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Pure Autonomic Failure (PAF)

What is pure autonomic failure?

Pure autonomic failure (PAF) is a rare, neurodegenerative disorder that impacts the autonomic nervous system (ANS). In the past, it has also been referred to as Bradbury-Eggleston syndrome. 

What are the symptoms of pure autonomic failure?

Symptoms of this condition typically manifest when a patient is middle-aged. These effects include:

  • Orthostatic hypotension
    • Blood pressure drops suddenly when a patient stands up
  • Weakness
  • Syncope
    • Fainting due to a fall in blood pressure
  • Dizziness
  • Lightheadedness
  • Blurry vision
  • Bladder issues
  • Sleep disorders
  • Abnormal sweating
  • Constipation

What causes pure autonomic failure?

While medical professionals are aware that Lewy bodies accumulate in autonomic nerve cells, they do not know why this happens. These proteins affect norepinephrine’s production and release from the nerve cells, which leads to the characteristic symptoms of PAF. 

How is pure autonomic failure diagnosed?

Doctors will first perform a physical examination and look for the characteristic symptoms of PAF. A neurological examination is next, which must be thorough and will most likely be followed by tilt table testing, hyperventilation testing, a norepinephrine blood test, and 24-hour blood pressure monitoring.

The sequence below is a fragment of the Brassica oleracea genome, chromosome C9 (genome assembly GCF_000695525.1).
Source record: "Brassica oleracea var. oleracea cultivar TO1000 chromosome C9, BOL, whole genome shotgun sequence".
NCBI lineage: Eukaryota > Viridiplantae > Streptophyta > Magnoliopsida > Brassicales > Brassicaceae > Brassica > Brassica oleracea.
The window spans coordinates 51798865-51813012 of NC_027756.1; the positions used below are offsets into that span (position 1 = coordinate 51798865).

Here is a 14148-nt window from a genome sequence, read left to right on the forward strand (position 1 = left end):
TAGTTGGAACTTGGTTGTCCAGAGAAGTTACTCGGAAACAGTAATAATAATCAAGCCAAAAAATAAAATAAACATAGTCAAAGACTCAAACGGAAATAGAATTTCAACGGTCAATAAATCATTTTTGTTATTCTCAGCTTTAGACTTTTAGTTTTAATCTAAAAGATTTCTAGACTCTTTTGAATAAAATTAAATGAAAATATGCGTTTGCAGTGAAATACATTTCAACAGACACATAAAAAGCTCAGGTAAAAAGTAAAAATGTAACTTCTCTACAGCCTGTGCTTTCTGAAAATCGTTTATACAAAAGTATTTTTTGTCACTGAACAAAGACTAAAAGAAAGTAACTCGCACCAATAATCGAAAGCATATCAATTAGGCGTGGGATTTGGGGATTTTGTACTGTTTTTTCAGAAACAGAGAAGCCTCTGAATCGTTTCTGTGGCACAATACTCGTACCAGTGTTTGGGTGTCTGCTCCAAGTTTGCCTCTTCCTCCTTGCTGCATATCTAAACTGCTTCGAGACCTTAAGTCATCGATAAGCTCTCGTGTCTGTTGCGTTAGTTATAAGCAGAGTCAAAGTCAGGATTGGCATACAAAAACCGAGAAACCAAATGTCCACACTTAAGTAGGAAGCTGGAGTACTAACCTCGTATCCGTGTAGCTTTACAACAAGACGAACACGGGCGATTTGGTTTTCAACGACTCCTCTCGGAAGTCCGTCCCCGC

What are the treatments for pure autonomic failure?

There is no cure for this condition; treatment is based on symptom management. Doctors will recommend lifestyle changes and medications. Lifestyle changes include drinking more fluids, increasing one’s salt intake, and maintaining a healthy exercise regimen. Medications include midodrine, droxidopa, fludrocortisone, and pyridostigmine. 

Where can I find out more about pure autonomic failure?

PAF Articles